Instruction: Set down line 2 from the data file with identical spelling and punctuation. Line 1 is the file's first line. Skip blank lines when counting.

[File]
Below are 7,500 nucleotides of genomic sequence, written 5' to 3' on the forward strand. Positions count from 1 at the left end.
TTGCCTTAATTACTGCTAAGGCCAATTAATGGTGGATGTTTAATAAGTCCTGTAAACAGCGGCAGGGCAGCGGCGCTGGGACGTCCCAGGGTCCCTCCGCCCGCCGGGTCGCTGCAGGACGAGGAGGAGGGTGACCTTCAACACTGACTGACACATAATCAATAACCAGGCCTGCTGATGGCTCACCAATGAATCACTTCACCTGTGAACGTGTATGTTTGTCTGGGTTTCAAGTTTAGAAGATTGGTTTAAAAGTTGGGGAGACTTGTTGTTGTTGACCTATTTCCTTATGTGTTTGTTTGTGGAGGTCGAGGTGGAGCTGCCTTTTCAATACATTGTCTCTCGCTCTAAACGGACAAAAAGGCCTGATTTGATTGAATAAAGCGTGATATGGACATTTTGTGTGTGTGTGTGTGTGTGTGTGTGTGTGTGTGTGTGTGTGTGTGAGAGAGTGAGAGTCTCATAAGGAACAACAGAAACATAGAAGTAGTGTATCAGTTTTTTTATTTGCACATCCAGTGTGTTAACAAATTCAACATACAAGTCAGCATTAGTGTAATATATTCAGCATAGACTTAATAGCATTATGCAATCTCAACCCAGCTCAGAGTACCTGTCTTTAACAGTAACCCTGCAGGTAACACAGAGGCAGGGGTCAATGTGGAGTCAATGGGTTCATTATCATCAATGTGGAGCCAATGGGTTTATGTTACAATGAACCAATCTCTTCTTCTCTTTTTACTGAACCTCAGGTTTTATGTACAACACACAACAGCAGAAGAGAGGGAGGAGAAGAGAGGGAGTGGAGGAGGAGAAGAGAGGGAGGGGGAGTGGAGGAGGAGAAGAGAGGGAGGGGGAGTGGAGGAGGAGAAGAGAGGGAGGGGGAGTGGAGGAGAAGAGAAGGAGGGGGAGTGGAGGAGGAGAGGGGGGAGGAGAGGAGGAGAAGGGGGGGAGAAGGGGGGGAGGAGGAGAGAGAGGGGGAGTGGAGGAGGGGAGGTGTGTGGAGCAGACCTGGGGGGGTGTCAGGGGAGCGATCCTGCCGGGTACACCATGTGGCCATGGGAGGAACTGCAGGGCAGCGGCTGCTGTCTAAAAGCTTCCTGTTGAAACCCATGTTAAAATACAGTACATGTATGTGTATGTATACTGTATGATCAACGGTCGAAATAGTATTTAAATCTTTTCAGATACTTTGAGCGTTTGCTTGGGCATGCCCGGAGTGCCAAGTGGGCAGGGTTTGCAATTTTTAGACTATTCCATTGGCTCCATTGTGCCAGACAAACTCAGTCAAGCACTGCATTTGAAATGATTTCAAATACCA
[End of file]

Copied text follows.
TTGCCTTAATTACTGCTAAGGCCAATTAATGGTGGATGTTTAATAAGTCCTGTAAACAGCGGCAGGGCAGCGGCGCTGGGACGTCCCAGGGTCCCTCCGCCCGCCGGGTCGCTGCAGGACGAGGAGGAGGGTGACCTTCAACACTGACTGACACATAATCAATAACCAGGCCTGCTGATGGCTCACCAATGAATCACTTCACCTGTGAACGTGTATGTTTGTCTGGGTTTCAAGTTTAGAAGATTGGTTTAAAAGTTGGGGAGACTTGTTGTTGTTGACCTATTTCCTTATGTGTTTGTTTGTGGAGGTCGAGGTGGAGCTGCCTTTTCAATACATTGTCTCTCGCTCTAAACGGACAAAAAGGCCTGATTTGATTGAATAAAGCGTGATATGGACATTTTGTGTGTGTGTGTGTGTGTGTGTGTGTGTGTGTGTGTGTGTGTGTGAGAGAGTGAGAGTCTCATAAGGAACAACAGAAACATAGAAGTAGTGTATCAGTTTTTTTATTTGCACATCCAGTGTGTTAACAAATTCAACATACAAGTCAGCATTAGTGTAATATATTCAGCATAGACTTAATAGCATTATGCAATCTCAACCCAGCTCAGAGTACCTGTCTTTAACAGTAACCCTGCAGGTAACACAGAGGCAGGGGTCAATGTGGAGTCAATGGGTTCATTATCATCAATGTGGAGCCAATGGGTTTATGTTACAATGAACCAATCTCTTCTTCTCTTTTTACTGAACCTCAGGTTTTATGTACAACACACAACAGCAGAAGAGAGGGAGGAGAAGAGAGGGAGTGGAGGAGGAGAAGAGAGGGAGGGGGAGTGGAGGAGGAGAAGAGAGGGAGGGGGAGTGGAGGAGGAGAAGAGAGGGAGGGGGAGTGGAGGAGAAGAGAAGGAGGGGGAGTGGAGGAGGAGAGGGGGGAGGAGAGGAGGAGAAGGGGGGGAGAAGGGGGGGAGGAGGAGAGAGAGGGGGAGTGGAGGAGGGGAGGTGTGTGGAGCAGACCTGGGGGGGTGTCAGGGGAGCGATCCTGCCGGGTACACCATGTGGCCATGGGAGGAACTGCAGGGCAGCGGCTGCTGTCTAAAAGCTTCCTGTTGAAACCCATGTTAAAATACAGTACATGTATGTGTATGTATACTGTATGATCAACGGTCGAAATAGTATTTAAATCTTTTCAGATACTTTGAGCGTTTGCTTGGGCATGCCCGGAGTGCCAAGTGGGCAGGGTTTGCAATTTTTAGACTATTCCATTGGCTCCATTGTGCCAGACAAACTCAGTCAAGCACTGCATTTGAAATGATTTCAAATACCA